We never know where life is going to take us or what challenges it brings. In January 2010 I was happy, so happy I wanted to stay that way for as long as I could. I realised that if Ali and I wanted a long and healthy life together, we had to change. I was clinically obese, had a bad back and my knees were feeling the strain. I had various health problems and I was ageing faster than my years. I looked ahead to a life I did not want. It was time to change. By the end of the year I had lost 4 stone - 56lbs. My confidence rocketed - I had taken control and it had worked. I was exercising, enjoying buying clothes, speaking up for myself.

I began to believe in myself again, I began to dream. For years I had watched marathons with admiration and a lump in my throat. In April 2013, I ran my first marathon.

This blog is about living life as a slim person, staying slim and fulfilling my dreams. Come and join me, support me, advise me!

Take care, Sue

Sunday, 5 August 2012

Tripping the light fantastic: Revenge of the Hills part 2

Oh oh, Sue's in the wars again!

On Friday night after work I headed down to Holyrood for the technical rehearsal of the NVA speed of light. It was really exciting watching the lyrca-clad ones marching purposefully towards the small village of tents on the parade ground. I've lost track of the number of times I've headed to this patch of grass for some event or another over the past 20 odd years.

We all sat round in a massive marquee. My group (white) was really great; lovely people with lots of energy and very friendly and chatty.  I was a mix of awe-struck and horrified by some of the ultra hill runner guys, but I'd done the rehearsal and training so I wasn't too worried; this wasn't being done at race pace! What made it even more special was that I knew one of the run leaders - the lovely Sarah who used to teach aqua aerobics at virgin omni.

After a pep talk from Angus, we changed into our light suits and headed off onto the hill, the air thick with the smell of manure and midges. Unlike the last time I did an NVA session, we took the low route up, between the Crags and Arthur's Seat. My group was doing a mid level path on the other side.  'No worries' I thought, 'nice dry path, no slippy grass - result!'.  Does that count as pride? Smug definitely, but pride? Well maybe given it definitely preceded my fall.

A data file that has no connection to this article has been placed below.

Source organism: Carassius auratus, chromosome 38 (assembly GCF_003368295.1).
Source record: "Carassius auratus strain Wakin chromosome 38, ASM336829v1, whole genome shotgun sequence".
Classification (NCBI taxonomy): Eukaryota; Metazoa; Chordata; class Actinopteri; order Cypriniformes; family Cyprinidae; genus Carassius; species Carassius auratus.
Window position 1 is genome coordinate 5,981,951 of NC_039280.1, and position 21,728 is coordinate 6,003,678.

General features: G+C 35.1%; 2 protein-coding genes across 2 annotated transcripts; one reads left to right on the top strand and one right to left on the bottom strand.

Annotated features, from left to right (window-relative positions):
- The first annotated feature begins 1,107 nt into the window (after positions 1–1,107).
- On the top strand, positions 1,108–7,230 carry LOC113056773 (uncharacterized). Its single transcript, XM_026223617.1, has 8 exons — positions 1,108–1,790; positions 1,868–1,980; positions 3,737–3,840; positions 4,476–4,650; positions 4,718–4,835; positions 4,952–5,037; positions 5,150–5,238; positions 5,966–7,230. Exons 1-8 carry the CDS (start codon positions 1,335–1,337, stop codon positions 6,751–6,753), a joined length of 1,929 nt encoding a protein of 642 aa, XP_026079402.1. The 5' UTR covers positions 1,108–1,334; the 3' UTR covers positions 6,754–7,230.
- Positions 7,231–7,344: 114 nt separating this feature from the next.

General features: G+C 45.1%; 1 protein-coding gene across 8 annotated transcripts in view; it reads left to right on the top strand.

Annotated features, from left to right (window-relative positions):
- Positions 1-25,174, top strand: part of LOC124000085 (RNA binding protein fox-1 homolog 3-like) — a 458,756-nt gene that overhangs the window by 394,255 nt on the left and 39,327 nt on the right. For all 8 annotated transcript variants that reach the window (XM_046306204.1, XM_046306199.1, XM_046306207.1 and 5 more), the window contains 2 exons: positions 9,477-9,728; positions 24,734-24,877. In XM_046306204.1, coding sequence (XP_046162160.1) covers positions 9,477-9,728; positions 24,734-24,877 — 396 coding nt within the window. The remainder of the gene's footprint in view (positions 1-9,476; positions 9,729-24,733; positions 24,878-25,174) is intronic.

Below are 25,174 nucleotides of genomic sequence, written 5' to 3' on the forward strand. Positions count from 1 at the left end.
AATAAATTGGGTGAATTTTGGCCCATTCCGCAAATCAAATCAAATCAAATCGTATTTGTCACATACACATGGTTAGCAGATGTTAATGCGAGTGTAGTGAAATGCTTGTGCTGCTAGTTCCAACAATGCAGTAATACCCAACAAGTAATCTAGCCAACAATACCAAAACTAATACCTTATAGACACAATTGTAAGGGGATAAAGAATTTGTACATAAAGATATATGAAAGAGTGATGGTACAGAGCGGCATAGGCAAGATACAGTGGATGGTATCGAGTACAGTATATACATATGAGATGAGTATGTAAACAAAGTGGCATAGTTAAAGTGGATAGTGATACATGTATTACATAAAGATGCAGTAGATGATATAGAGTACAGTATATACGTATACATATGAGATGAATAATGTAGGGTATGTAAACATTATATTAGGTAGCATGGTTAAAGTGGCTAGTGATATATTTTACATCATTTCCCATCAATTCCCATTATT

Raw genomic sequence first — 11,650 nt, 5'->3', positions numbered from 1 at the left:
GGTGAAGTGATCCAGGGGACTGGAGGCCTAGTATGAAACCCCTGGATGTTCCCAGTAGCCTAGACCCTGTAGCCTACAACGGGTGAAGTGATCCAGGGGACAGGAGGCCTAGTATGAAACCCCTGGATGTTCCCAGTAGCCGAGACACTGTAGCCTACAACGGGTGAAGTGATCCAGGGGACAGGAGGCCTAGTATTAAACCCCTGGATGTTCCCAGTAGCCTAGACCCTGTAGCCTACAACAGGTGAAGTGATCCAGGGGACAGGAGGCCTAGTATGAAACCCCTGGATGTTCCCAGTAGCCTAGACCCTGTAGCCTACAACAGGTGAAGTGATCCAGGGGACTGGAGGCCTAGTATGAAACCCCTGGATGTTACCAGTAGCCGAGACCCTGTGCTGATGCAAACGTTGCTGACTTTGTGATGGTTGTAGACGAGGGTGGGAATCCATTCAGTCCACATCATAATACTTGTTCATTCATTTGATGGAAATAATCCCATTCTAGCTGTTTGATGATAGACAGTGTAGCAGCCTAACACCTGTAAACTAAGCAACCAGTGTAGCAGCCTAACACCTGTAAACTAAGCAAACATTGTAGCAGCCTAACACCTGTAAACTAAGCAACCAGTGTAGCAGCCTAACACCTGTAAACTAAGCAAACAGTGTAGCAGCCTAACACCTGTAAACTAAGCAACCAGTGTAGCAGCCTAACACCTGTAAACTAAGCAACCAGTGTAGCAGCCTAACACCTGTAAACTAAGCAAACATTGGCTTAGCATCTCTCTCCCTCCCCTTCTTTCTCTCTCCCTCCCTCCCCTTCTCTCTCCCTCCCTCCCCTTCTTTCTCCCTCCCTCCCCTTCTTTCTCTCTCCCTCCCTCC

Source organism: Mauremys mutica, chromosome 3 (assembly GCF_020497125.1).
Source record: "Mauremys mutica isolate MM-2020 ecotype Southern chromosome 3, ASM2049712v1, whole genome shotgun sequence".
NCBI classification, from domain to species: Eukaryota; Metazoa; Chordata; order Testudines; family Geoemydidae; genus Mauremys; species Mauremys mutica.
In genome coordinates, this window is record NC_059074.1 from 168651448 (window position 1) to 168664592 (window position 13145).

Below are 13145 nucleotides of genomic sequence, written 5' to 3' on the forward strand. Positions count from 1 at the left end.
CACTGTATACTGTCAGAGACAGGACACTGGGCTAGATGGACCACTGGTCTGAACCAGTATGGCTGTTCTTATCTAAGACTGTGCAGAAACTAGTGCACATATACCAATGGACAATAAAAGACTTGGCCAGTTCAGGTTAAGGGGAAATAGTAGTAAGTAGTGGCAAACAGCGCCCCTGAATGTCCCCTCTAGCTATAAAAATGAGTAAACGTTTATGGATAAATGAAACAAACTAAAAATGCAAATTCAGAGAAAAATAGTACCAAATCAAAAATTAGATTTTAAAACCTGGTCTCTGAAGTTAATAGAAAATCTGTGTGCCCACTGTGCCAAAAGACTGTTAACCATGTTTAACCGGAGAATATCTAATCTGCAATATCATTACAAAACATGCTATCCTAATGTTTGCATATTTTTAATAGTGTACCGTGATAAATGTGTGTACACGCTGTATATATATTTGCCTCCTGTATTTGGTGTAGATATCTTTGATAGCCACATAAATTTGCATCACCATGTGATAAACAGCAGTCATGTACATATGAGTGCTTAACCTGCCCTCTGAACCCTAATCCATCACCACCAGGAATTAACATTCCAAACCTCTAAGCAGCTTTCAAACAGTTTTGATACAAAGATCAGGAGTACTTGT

We'd run a few yards and were heading back down the incline at a gentle trot.  I was looking around thinking what a glorious night it was and how lucky I was to be able to run, when suddenly I was hurtling face first towards the path. It was a classic time-slowing-down moment. I could see the path getting closer, I can still see every pebble and every rock in my mind's eye. I thought I'd manage not to fall, I thought I'd get upright, but I fell, and with quite a thump. There I was splayed out like the chalk figure at a crime scene.

I picked myself up; I could walk; nothing too horrendous I could see.  Phew! I managed to jog down to the very calm and reassuring Medic Dave who regularly medics at running events and does Mountain Rescue. I was in safe hands.  I'd got a bashed cheek bone; a banged up knee, ripped leggings and a pretty deep cut on my hand where I'd landed on a sharp stone.  Oh bugger.

I felt ok and wanted to carry on with the run, but Medic Dave thought I might have some gravel embedded in my hand so packed me off to A&E. I felt fine to finish off the run but having been brought up by a nurse, I tend to obey medics. I'm glad I did, I think I was probably a bit shocked at the fall and I may well have had another fall when the adrenaline wore off and I might not been as lucky that time.

The next day I was glad I hadn't run on. My knee was really sore and swollen and I hurt in all sorts of places I hadn't noticed before. I slept for hours that afternoon, but I think that might have been the tetanus jag.  It wasn't too bad really. If I was going to pick a day to collapse in front of the the Tv, I couldn't have done better could I? Olympic golds non stop all day. Brilliant.

The biggest wound is to my pride. I was running on a path, in daylight, somewhere I've run before, not going fast and I took a skite.  But yet again, I met my nemesis on a hill. Hills are beginning to spell trouble for me - even the flat bits!

At least I came off as walking wounded (yes they do use that term!); and I have to say NVA had everything handled beautifully. I tested their safety procedures and I was very well looked after; it all went without a hitch.  I hope I was and am the only injury they have to deal with - then I wouldn't mind feeling a bit silly.

But what about going back up that hill for the main event later this month?  My confidence is a bit jangled and I have this sense that if I do the run I'll be pushing my luck.  It's good to get your confidence back, but is running on the hill in the dark the best way to do it? I'm not sure and my instincts are being pretty clear about what they think I should do. Maybe I should compromise and be a walk leader or support some of the wheelchair runners - but maybe that'd be placing others at risk!

I managed three other runs this week without taking a tumble. Short 30 minute-ers (I was saving my legs for the hill!). I did two on the beach (including some rock scrambling so I could practice rough terrain - humph!); one on the treadmill. All done without falling over.

Off back to watch the Olympics. As I type Murray is playing Federer but if I watch he starts losing points, so I'm doing this. What a week eh?

Whatever you're up to, keep safe, run strong.

Take care